In most Muslim countries, one can see the product of 1,400 years of artists perfecting flower and geometric designs, in lieu of depicting human and animal figures, since the Sunni tradition forbids showing animals and people (as if one were trying to imitate Allah the Creator). That is how the Taj Mahal in India is decorated. But in Uzbekistan, the Persian-Iranian Shiite interpretation of the Koran that allows this was influential. At Samarkand, the fabled oasis on the Silk Road and the capital of the 14th century Mongol conqueror Tamarlane or Timur, the use of colored tiles was brought to the highest artistic level anywhere. Tamarlane’s golden tomb, the Shah-i-Zanda mausoleums, and the Registan Square are truly jaw-dropping and no photograph can do them justice. When we entered one of the buildings on the Registan and looked up at the ceiling of swirling golden flowers, Sandra asked, “Can we just lie on the ground and stare at this for an hour?”
2 Sacred and Secular: Northern India 2004
After decades of hearing travelers complain about poverty and disease in India, it was a pleasant surprise for visitors as it became a hub for global technology, from call center support to top software developers. By the time we arrived, the sidewalks of New Delhi that once supported beggars were full of entrepreneurs plying their trades. Yet despite the worldly success in Northern India, every aspect of Indian society remains intertwined with many vibrant religious traditions. We were invited to participate in a Jain temple ceremony, watched Hindu priests chant the nightly prayer by torchlight on the Ganges, visited gorgeously decorated mosques, talked with monks where the Buddha gave his first sermon, and listened to Sikh hymns. Life and death are regarded by Indians as just stages on an eternal road of the soul, which gives them the Big Picture context for their mundane occupations. This trip also helped prepare me for a new spiritual path I would discover the following year, the culmination of a lifetime of searching (Sandra, who has had two near-death experiences that stimulated her psychic abilities, agreed that this was one of our most inspiring trips).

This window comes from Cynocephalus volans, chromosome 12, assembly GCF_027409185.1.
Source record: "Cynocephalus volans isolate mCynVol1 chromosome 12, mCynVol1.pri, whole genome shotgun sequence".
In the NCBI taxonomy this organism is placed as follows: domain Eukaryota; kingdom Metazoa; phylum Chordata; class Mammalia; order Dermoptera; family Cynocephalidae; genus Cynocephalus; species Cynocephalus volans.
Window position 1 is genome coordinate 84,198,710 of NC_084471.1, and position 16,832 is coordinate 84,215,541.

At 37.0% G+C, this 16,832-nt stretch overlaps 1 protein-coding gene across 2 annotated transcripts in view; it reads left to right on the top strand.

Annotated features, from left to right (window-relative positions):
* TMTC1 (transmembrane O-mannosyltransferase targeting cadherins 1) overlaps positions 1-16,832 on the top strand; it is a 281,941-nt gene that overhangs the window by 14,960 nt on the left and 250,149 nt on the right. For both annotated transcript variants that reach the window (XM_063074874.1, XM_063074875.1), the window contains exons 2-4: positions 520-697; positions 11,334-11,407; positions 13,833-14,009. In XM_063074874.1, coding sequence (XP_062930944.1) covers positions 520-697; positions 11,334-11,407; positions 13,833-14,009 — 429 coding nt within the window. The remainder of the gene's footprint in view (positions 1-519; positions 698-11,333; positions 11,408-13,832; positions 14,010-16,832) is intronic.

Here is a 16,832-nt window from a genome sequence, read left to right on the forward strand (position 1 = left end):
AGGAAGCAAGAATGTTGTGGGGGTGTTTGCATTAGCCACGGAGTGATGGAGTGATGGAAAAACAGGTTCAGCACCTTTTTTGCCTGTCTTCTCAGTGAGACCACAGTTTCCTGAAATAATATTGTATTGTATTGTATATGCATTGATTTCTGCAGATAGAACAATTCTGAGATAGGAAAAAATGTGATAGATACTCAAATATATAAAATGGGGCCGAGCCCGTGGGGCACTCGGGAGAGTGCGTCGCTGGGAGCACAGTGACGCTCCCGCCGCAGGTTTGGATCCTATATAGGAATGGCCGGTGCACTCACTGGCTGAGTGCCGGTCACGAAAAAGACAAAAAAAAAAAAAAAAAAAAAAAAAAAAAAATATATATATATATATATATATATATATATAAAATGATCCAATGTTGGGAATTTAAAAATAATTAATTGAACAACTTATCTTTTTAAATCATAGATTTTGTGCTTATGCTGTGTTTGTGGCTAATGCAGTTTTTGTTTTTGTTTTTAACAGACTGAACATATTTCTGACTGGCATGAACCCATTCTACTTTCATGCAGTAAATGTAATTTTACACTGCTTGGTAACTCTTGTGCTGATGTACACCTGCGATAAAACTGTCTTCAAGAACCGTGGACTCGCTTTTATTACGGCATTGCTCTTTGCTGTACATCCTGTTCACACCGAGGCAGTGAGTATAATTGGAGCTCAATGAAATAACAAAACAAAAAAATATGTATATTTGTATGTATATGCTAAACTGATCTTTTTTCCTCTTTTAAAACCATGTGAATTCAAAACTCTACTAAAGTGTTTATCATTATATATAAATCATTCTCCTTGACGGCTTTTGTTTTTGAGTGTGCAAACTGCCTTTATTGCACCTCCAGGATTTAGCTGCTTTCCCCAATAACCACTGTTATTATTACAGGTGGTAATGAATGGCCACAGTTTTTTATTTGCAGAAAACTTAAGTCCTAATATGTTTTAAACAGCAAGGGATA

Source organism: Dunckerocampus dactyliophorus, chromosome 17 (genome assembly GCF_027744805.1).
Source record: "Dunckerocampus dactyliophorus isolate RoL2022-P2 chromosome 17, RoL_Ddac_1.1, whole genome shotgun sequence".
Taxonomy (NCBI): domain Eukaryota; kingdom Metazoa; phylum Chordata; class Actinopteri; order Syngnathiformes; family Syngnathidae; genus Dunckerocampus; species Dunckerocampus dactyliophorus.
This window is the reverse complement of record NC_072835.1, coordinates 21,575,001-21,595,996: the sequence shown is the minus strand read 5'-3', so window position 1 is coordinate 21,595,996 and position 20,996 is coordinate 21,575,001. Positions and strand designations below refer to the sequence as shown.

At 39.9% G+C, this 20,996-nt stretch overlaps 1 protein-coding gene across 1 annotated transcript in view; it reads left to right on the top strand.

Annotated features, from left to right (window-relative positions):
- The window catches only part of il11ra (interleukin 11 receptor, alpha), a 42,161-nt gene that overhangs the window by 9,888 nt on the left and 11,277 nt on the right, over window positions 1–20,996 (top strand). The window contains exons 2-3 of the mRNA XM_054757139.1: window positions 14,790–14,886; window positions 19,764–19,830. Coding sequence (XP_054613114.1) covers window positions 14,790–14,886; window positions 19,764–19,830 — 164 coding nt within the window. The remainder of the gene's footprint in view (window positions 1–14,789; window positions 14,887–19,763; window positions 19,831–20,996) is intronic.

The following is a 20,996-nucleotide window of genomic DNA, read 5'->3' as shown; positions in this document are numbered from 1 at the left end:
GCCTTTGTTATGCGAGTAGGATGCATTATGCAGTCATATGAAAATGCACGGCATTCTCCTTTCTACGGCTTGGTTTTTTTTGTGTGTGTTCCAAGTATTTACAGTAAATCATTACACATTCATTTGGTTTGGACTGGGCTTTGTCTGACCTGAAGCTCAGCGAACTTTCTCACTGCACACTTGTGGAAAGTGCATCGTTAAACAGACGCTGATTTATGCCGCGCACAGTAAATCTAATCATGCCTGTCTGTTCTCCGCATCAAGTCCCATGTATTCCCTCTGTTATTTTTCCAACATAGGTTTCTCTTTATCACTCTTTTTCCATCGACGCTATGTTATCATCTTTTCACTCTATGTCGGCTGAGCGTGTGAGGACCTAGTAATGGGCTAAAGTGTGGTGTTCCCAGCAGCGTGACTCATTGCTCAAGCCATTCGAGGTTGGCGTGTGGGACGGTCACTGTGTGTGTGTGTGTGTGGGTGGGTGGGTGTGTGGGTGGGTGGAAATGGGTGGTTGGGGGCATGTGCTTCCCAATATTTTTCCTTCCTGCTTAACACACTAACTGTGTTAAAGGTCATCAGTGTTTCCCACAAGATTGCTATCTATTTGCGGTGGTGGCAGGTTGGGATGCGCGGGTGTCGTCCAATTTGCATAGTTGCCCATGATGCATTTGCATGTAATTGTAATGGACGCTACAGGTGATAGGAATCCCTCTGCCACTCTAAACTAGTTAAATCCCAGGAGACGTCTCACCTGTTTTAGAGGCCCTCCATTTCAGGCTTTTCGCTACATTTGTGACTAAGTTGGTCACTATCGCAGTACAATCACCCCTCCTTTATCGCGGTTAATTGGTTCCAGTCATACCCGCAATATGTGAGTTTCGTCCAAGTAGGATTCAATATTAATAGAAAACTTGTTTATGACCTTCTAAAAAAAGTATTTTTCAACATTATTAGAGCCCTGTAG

1 Into the Wild: South Africa 2013
When I interviewed Bob Newhart for AARP: The Magazine in 2006, I asked him one of my standard questions: what was your favorite travel experience? He responded, “I just came back from going on a safari in South Africa and it was like going back to the Garden of Eden.” When I told Sandra, she too was eager to go on one, but we were frustrated for years by our inability to find a press tour, with Africa slow to have the resources to cultivate travel writers. I had given up when I came across the South African Airways booth at an international tourism show and worked out a discount to make the trip feasible. The hotel where Nelson Mandela wrote his autobiography hosted us in Johannesburg (another underrated city) and it sent us to their base camp in the Sabi Sabi Game Reserve for a two-day safari. We were a bit panicked at the time limit: this was not a zoo and the wild animals could not be counted on to show up on schedule. What would we be able to write if, as we’d heard from some other travelers, there was nothing to see in 48 hours but herds of antelope? The gods decided to produce a miracle during our four scheduled three-hour forays into the bush in a big jeep with an armed guard. The first day before dawn started out disappointing, but in the last hour we found ourselves a few feet from a leopard (fortunately, he wasn’t hungry) and just as we were arriving back at camp, we were nearly charged by a rhinoceros protecting her baby, which we had nearly run into (our guide somehow drove us to safety in the dark on trails in reverse at high speed). In the early evening outing, we encountered elephants, rare wild dogs and zebras, and ended up being surrounded by 200 dangerous Cape buffalo, any one of whom could have easily turned over our vehicle with a butt of their horns (our guide had never seen more than 15 together and drove very slowly and politely we got out). We didn’t see anything but antelopes and birds during the third tour, so we skipped the last one (those who did go saw lions, but we had already gotten close to some at a wildlife refuge near Johannesburg). We also visited a nearby village and were delighted by the children, who had very little in worldly things, but had parents who clearly gave them plenty of emotional and educational support (starting with names like Gandhi and Genius). Back in Johannesburg, we took a sobering tour of a museum on our prehistoric cousins, who went extinct because they did not adapt to environmental changes. A timeline on the wall showed just what a brief flicker civilization has been. A journey to Eden makes one reflect on how magnificent nature can be—and how dangerous for those who think they have mastered it.